The survey, or mortgage valuation process, is a key part of the mortgage journey. In this article we explore the purpose of valuations, the different types of survey that exist and what the most common issues and solutions are.
Why Is a Survey Needed?
Mortgages are a form of secured loan, meaning that any money lent to a borrower is linked to a property as a form of security. This means that lenders have a fall-back position in the event that mortgage payments are not made (defaulted) and in the worst case scenario, they can take control of the underlying property and sell it to recover their money. This fall-back position reduces lenders overall risk and so they can offer lower interest rates when compared to unsecured loans like personal loans or credit cards.
Assessing the value of the underlying property is, therefore, critical for the lender as this is what they will rely on in the event of a default. Lenders usually have “panels” of surveyors with whom they work and they have pre-agreed terms meaning that they can quickly go out and physically undertake an inspection and look for all the things the lender wants them to look for.
You can appoint your own surveyor for your own purposes, but as the lender will most likely not have agreed terms with that surveyor, those reports are not normally relied upon and therefore they are not deemed to be independent. The lender will usually insist on appointing their own surveyor.
What are the different types of survey?
- Basic Survey: the simplest form of survey where the lender instruction a surveyor purely to evaluate the property’s suitability for mortgage lending purposes. Often these reports are not released to the customer and are reserved purely for the lenders. The output of that survey is a mortgage valuation figure which hopefully matches the figure you had in mind!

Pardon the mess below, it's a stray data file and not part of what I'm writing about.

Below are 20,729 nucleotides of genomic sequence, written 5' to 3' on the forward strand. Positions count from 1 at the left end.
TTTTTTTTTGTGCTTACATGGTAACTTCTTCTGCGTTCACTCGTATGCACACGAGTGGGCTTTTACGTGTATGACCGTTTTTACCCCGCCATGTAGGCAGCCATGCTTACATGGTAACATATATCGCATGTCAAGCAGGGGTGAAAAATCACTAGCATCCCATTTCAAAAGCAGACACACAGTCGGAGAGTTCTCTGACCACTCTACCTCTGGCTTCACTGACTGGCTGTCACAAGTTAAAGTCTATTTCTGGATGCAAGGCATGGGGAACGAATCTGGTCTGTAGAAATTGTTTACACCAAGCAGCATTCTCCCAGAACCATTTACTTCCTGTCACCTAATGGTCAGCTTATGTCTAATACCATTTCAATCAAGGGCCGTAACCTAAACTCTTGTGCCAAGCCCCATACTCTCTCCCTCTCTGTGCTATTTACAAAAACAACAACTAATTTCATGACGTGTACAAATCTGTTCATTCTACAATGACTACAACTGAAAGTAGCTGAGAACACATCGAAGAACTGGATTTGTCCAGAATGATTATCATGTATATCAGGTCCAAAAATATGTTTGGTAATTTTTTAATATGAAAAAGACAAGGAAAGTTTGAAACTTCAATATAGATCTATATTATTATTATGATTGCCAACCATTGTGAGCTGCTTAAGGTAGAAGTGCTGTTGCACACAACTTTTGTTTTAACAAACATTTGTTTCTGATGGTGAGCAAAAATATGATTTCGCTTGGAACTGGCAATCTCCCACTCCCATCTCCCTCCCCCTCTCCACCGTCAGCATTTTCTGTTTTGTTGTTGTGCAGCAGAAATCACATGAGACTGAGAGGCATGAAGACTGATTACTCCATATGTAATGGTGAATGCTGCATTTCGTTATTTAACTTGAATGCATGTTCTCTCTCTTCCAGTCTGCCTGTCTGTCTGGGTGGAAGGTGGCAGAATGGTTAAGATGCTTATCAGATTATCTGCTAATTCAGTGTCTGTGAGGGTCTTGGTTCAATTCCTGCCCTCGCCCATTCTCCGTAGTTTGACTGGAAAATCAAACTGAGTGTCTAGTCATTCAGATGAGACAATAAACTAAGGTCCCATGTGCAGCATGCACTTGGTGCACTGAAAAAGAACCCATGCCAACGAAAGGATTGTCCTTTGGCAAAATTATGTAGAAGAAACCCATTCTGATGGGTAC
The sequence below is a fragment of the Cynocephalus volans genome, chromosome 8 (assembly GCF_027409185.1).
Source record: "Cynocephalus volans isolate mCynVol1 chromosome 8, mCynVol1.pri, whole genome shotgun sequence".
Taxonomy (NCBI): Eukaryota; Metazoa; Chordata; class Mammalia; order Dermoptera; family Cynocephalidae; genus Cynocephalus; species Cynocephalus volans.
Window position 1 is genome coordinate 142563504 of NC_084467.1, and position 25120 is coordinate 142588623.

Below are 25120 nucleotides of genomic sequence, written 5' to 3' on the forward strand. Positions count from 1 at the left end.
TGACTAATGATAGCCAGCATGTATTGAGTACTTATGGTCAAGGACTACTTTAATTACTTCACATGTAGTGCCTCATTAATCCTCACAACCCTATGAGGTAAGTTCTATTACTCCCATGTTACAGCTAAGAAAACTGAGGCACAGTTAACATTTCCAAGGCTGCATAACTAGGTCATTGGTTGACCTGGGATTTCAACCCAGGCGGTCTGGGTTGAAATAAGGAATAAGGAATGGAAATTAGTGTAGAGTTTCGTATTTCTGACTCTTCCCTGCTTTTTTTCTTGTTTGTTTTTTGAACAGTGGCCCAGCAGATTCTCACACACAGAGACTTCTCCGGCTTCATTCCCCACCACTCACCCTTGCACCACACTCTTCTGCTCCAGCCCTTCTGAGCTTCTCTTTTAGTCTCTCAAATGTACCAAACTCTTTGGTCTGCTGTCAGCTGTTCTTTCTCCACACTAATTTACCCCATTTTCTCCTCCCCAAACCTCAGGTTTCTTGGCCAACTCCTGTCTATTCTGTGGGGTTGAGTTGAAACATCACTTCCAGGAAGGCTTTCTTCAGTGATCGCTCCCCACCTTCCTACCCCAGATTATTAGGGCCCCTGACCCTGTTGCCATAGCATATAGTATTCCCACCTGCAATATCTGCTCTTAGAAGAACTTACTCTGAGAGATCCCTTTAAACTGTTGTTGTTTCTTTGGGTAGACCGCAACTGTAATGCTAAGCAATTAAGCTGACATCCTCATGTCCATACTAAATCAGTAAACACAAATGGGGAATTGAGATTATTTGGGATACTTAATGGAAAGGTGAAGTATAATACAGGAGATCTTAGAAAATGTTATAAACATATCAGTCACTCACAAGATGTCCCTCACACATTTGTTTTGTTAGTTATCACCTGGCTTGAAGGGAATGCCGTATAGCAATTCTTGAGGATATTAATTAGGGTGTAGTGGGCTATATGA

- Homebuyer Survey: a more detailed report, looking beyond the basic survey and identifying other property issues and presenting them in a user friendly manner using a colour coding system known as Red, Amber and Green to give more detailed understanding of the condition of the property
- Structural or Building Survey: the most detailed report used to really look at the building in great detail and highlight issues spanning a whole range of areas. Such reports are often commissioned for Grade Listed or unusual properties.
- Home Report (Scotland): In Scotland, properties need a Home Report which is usually produced by the seller. The Home Report includes a section specifically assessing the suitability of the property for mortgage lending.
When does the valuation normally take place?
The normal process is for the lender to firstly undertake the underwriting process on a new mortgage application to satisfy themselves that everything looks fine prior to appointing a valuation. This is to avoid the awkward situation where a customer pays the lender a valuation fee early in the process which is then rejected during underwriting and so is effectively a waste of money.
Some lenders offer a free basic survey (this is very common for remortgages) and commence underwriting and the survey process at the same time. This dramatically speeds up successful applications as the two processes run in parallel.
As a customer, if you are paying the lender for the survey, you can sometimes ask the lender to parallel track both processes to save time, but it will be at your risk and you might end up paying for a survey that is never used!
What are the common issues identified?
Property surveys can identify a number of issues and to date, and it is extremely rare to see a report that has no issues in it! Below is a list of the common issues that can have an impact on the mortgage process:
- Issue: the most common issue raised on a survey. This is where the surveyor disagrees with the valuation proposed for the property and has stated a figure lower than expected. This will have a direct impact on the amount of money a lender can offer.